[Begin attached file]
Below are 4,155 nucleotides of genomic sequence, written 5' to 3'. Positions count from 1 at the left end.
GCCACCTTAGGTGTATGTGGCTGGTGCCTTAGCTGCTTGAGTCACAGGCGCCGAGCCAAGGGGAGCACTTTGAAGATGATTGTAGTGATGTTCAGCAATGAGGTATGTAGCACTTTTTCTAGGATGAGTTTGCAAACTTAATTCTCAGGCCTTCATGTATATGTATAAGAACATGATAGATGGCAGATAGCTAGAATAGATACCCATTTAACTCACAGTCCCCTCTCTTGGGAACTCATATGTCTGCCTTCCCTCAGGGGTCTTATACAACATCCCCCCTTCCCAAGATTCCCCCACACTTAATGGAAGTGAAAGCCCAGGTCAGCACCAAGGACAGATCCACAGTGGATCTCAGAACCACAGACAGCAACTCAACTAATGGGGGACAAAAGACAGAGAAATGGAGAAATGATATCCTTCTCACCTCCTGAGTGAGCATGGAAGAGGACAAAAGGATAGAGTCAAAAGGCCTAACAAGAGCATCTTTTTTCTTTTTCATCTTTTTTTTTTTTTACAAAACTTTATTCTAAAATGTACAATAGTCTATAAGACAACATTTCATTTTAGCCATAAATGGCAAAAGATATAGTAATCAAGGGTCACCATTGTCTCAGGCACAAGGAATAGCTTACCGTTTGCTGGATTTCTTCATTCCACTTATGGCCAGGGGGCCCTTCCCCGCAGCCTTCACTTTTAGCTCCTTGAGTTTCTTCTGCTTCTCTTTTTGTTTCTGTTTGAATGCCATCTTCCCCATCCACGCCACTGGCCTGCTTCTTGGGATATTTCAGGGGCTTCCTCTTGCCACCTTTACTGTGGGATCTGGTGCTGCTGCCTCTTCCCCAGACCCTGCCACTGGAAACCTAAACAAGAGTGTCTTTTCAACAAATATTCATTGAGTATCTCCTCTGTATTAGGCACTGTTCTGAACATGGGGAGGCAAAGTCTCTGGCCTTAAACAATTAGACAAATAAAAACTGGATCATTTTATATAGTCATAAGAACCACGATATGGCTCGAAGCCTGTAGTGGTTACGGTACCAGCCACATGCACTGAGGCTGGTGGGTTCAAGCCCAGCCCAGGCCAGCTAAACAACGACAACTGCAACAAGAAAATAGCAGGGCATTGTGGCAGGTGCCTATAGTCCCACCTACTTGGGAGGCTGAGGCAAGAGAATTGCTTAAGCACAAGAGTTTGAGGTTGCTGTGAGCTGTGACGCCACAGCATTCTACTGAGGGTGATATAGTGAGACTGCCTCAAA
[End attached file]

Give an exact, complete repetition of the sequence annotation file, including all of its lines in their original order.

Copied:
Below are 4,155 nucleotides of genomic sequence, written 5' to 3'. Positions count from 1 at the left end.
GCCACCTTAGGTGTATGTGGCTGGTGCCTTAGCTGCTTGAGTCACAGGCGCCGAGCCAAGGGGAGCACTTTGAAGATGATTGTAGTGATGTTCAGCAATGAGGTATGTAGCACTTTTTCTAGGATGAGTTTGCAAACTTAATTCTCAGGCCTTCATGTATATGTATAAGAACATGATAGATGGCAGATAGCTAGAATAGATACCCATTTAACTCACAGTCCCCTCTCTTGGGAACTCATATGTCTGCCTTCCCTCAGGGGTCTTATACAACATCCCCCCTTCCCAAGATTCCCCCACACTTAATGGAAGTGAAAGCCCAGGTCAGCACCAAGGACAGATCCACAGTGGATCTCAGAACCACAGACAGCAACTCAACTAATGGGGGACAAAAGACAGAGAAATGGAGAAATGATATCCTTCTCACCTCCTGAGTGAGCATGGAAGAGGACAAAAGGATAGAGTCAAAAGGCCTAACAAGAGCATCTTTTTTCTTTTTCATCTTTTTTTTTTTTTACAAAACTTTATTCTAAAATGTACAATAGTCTATAAGACAACATTTCATTTTAGCCATAAATGGCAAAAGATATAGTAATCAAGGGTCACCATTGTCTCAGGCACAAGGAATAGCTTACCGTTTGCTGGATTTCTTCATTCCACTTATGGCCAGGGGGCCCTTCCCCGCAGCCTTCACTTTTAGCTCCTTGAGTTTCTTCTGCTTCTCTTTTTGTTTCTGTTTGAATGCCATCTTCCCCATCCACGCCACTGGCCTGCTTCTTGGGATATTTCAGGGGCTTCCTCTTGCCACCTTTACTGTGGGATCTGGTGCTGCTGCCTCTTCCCCAGACCCTGCCACTGGAAACCTAAACAAGAGTGTCTTTTCAACAAATATTCATTGAGTATCTCCTCTGTATTAGGCACTGTTCTGAACATGGGGAGGCAAAGTCTCTGGCCTTAAACAATTAGACAAATAAAAACTGGATCATTTTATATAGTCATAAGAACCACGATATGGCTCGAAGCCTGTAGTGGTTACGGTACCAGCCACATGCACTGAGGCTGGTGGGTTCAAGCCCAGCCCAGGCCAGCTAAACAACGACAACTGCAACAAGAAAATAGCAGGGCATTGTGGCAGGTGCCTATAGTCCCACCTACTTGGGAGGCTGAGGCAAGAGAATTGCTTAAGCACAAGAGTTTGAGGTTGCTGTGAGCTGTGACGCCACAGCATTCTACTGAGGGTGATATAGTGAGACTGCCTCAAA